Measurements that illustrate the enhancement of heat transfer caused by a bubble sliding under an inclined surface are reported. The data were obtained on an electrically heated thin-foil surface that was exposed on its lower side to FC-87 and displayed the output of a liquid crystal coating on the upper (dry) side. A sequence of digital images was obtained from two cameras: one that recorded the response of the liquid crystal and one that recorded images of the bubble as it moved along the heated surface. With this information, the thermal imprint of the bubble was correlated to its motion and position. A bubble generator that produced FC-87 bubbles of repeatable and controllable size was also developed for this study. The results show that both the microlayer under a sliding bubble and the wake behind the bubble contribute substantially to the local heat transfer rate from the surface. The dynamic behavior of the bubbles corresponded well with studies of the motion of adiabatic bubbles under inclined plates, even though the bubbles in the present study grew rapidly because of heat transfer from the wall and the surrounding superheated liquid. Three regimes of bubble motion were observed: spherical, ellipsoidal and bubble-cap. The regimes depend upon bubble size and velocity. A model of the heat transfer within the microlayer was used to infer the microlayer thickness. Preliminary results indicate a microlayer thickness of 40–50 μm for bubbles in FC-87 and a plate inclination of 12 deg.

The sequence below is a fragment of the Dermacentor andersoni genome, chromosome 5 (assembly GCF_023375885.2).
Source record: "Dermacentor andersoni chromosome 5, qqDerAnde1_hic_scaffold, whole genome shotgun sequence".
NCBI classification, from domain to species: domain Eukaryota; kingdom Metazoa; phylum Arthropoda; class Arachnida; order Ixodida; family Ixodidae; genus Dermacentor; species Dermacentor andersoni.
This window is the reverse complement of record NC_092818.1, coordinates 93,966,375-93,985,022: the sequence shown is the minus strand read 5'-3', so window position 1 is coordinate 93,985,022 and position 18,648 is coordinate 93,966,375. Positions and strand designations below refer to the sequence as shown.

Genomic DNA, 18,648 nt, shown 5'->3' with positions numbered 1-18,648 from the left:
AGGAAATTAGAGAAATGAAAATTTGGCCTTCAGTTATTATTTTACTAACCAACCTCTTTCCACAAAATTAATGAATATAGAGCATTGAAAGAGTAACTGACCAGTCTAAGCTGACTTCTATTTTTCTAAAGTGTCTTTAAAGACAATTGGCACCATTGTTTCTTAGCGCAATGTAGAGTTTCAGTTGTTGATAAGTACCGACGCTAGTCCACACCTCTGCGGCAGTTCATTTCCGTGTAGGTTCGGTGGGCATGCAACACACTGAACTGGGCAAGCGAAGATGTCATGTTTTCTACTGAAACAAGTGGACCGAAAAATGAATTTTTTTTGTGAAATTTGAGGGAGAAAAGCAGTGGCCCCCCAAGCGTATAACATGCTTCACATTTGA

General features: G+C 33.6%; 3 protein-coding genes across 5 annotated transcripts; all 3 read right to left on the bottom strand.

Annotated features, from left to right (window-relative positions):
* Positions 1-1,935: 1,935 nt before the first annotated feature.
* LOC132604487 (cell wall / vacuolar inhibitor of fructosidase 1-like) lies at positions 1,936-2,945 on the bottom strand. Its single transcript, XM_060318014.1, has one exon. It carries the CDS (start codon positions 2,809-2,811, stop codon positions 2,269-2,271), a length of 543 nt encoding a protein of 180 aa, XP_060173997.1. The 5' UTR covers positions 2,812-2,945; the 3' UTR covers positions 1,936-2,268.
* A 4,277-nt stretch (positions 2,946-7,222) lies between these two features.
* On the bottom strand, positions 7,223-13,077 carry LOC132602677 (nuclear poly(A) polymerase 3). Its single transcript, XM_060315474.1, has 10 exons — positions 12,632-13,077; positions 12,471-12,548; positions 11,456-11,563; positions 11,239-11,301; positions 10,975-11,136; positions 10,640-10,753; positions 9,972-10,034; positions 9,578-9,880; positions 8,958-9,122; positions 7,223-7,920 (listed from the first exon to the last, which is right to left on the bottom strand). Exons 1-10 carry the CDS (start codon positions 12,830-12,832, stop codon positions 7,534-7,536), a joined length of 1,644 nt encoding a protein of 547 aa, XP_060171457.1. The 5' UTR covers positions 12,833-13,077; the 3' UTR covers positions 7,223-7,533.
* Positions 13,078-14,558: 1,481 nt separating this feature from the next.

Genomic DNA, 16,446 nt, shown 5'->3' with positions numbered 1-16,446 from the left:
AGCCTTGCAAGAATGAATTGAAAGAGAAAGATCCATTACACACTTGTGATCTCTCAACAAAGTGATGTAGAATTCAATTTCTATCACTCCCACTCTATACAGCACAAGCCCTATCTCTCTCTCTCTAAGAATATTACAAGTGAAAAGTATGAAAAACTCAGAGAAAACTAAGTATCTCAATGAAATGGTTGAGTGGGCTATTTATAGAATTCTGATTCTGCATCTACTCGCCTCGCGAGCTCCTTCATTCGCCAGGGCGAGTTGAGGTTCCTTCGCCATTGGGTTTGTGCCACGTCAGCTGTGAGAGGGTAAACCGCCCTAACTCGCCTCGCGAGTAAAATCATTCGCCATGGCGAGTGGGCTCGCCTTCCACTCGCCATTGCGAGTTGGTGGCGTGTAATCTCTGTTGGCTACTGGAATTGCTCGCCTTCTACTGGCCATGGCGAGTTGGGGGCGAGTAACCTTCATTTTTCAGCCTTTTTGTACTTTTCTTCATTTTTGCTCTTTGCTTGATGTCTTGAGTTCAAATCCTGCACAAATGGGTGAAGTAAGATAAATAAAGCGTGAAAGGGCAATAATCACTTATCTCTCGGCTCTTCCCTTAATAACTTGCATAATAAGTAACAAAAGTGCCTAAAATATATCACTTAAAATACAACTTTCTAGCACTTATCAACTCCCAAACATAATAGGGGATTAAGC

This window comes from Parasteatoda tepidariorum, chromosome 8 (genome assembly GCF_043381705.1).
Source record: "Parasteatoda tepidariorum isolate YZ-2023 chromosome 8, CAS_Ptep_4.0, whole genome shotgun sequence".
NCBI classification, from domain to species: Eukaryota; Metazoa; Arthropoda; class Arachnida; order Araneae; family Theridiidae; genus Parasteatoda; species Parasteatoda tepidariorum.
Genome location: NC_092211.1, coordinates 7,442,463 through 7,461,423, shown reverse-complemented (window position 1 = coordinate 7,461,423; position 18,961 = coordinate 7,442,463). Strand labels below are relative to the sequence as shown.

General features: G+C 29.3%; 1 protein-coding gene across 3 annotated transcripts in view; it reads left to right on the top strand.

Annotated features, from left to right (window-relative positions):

Heat Transfer Enhancement Caused by Sliding Bubbles
Contributed by the Heat Transfer Division for publication in the JOURNAL OF HEAT TRANSFER. Manuscript received by the Heat Transfer Division June 26, 2002; revision received November 14, 2002. Associate Editor: D. B. R. Kenning.
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Bayazit , B. B., Hollingsworth, D. K., and Witte, L. C. (May 20, 2003). "Heat Transfer Enhancement Caused by Sliding Bubbles ." ASME. J. Heat Transfer. June 2003; 125(3): 503–509. https://doi.org/10.1115/1.1565090
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